Regulator shadow shop show it’s high noon to get real help for retirees
CHOICE says the results of an ASIC shadow shop of financial advice for retirees sadly shows the old problems of poor and conflicted advice are still widespread.
The consumer group says the Australian Security and Investments Commission findings reveal that, while the best financial planners give ethical and professional advice, far too many do not.
“CHOICE pioneered the shadow shop concept in the 90’s and it’s a very effective way to get reliable data on specific consumer issues. We are very pleased with the way ASIC has developed the strategy,” says CHOICE Chair Jenni Mack.
The regulator’s investigation found more than one third of the examples of advice given in relation to retirement planning were poor and only three percent were described as good quality advice.
“ASIC’s shadow shop found the same issue of clients being switched out of their current financial products into their advisor’s in-house products. These are usually expensive and without any clear advantages to clients, suggesting the advice is more in the adviser’s than the client’s interest,” says Ms Mack.
Ms Mack says one particularly worrying finding from ASIC’s in-depth interviews with financial advice clients was that many can’t tell the difference between good and bad advice.
“Where ASIC found the advice to be poor, some consumers expressed high levels of trust and confidence in their adviser and their strategy. On the other hand, financial advice that was honest and direct, but not to the client’s liking, was deemed to be less trustworthy. That result is worrying.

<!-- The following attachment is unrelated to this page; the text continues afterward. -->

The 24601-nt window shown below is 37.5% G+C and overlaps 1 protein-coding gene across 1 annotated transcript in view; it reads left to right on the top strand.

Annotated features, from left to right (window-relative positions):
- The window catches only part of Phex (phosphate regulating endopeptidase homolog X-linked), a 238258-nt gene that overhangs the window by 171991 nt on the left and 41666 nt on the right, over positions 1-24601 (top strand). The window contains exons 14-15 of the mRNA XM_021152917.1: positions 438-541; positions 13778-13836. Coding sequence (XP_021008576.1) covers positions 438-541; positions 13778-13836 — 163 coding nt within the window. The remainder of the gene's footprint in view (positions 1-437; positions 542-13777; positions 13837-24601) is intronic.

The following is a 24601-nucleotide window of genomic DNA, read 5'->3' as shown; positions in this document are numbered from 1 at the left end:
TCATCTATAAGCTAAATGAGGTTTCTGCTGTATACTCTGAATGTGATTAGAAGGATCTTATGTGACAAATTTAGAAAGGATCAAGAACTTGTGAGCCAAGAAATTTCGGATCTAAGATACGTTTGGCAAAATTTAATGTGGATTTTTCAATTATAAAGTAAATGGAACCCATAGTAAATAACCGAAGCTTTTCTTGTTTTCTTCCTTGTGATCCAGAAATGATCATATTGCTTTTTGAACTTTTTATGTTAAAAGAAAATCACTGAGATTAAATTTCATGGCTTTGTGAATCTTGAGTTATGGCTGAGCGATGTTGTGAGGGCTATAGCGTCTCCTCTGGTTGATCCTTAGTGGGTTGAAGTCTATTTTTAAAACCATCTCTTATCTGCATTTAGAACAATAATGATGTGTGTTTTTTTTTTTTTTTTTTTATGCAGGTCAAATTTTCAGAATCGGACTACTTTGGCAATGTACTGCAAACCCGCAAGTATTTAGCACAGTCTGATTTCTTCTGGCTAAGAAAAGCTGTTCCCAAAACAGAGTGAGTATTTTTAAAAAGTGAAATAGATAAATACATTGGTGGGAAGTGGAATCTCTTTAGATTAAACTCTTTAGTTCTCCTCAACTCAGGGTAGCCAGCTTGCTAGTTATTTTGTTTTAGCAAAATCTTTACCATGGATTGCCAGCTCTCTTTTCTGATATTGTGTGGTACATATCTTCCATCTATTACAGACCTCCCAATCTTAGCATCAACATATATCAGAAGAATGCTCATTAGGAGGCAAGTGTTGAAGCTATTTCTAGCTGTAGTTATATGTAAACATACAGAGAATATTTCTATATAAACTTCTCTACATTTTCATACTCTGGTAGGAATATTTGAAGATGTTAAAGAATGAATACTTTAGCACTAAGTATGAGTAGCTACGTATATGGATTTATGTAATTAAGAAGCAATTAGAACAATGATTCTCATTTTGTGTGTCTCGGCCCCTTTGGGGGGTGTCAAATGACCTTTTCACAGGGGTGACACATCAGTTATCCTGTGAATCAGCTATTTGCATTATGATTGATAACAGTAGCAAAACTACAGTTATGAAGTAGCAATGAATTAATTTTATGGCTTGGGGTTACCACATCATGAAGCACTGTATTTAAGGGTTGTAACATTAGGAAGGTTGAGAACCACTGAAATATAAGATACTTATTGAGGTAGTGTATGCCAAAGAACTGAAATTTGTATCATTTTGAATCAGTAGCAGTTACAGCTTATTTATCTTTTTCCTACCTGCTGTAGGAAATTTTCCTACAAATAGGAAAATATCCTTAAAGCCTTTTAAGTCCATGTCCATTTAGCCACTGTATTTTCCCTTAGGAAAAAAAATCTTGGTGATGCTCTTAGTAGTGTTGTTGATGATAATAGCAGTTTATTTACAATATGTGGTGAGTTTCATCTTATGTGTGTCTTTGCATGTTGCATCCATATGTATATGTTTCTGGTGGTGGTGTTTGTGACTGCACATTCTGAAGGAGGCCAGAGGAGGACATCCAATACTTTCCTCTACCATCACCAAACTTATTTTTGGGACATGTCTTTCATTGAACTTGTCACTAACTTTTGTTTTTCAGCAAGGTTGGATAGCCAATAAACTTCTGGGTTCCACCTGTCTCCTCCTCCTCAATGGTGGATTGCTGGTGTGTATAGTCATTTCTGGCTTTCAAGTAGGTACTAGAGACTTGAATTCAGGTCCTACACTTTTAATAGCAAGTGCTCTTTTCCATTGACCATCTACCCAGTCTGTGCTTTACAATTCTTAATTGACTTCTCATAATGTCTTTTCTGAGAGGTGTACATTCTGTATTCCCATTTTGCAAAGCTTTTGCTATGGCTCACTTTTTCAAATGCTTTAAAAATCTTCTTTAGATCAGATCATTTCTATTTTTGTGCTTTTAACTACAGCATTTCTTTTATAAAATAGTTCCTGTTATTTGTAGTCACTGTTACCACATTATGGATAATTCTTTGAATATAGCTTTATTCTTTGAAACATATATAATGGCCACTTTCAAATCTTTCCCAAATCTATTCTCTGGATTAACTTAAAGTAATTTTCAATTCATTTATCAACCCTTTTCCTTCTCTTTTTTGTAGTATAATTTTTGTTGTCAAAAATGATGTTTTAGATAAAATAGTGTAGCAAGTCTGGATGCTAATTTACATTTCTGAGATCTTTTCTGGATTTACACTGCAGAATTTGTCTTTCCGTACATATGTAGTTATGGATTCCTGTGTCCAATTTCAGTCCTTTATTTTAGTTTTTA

“The irony of this situation underlines the need for an independent advice and advocacy body around superannuation. Super is complex, confusing and compulsory and a strong consumer voice is needed,” says Ms Mack.
CHOICE says another worrying finding of the shadow shop is that, in no case where ongoing asset based fees were charged, was the advice considered good. ASIC found one document that said the advisor was moving away from trailing commissions but the fee would be charged at the same rate and in the same manner as the trail commission.
“This underscores our concern that ongoing asset fees will be used to replicate trailing commissions, meaning people will continue to pay for poor advice or no advice at all,” says Ms Mack.
The findings of the ASIC shadow shop reinforce CHOICE’s call for an independent superannuation consumers’ advice and advocacy service to provide assistance and push for reform. ASIC also suggests the need for an independent service to provide consumers with a second view on advice.
CHOICE believes the results of ASIC’s shadow shop highlight the fact that the Future of Financial Advice (FoFA) reforms
, which only passed Federal Parliament last week, have come not a minute too soon.
“The reforms may have been passed but it’s clear there’s still a long way to go before consumers can have real trust and confidence in the entire financial advice sector,” says Ms Mack.
Jenni Mack, Chair of CHOICE – 0429 300 458
Christopher Zinn – Director of campaigns and communications, CHOICE - 0425 296 442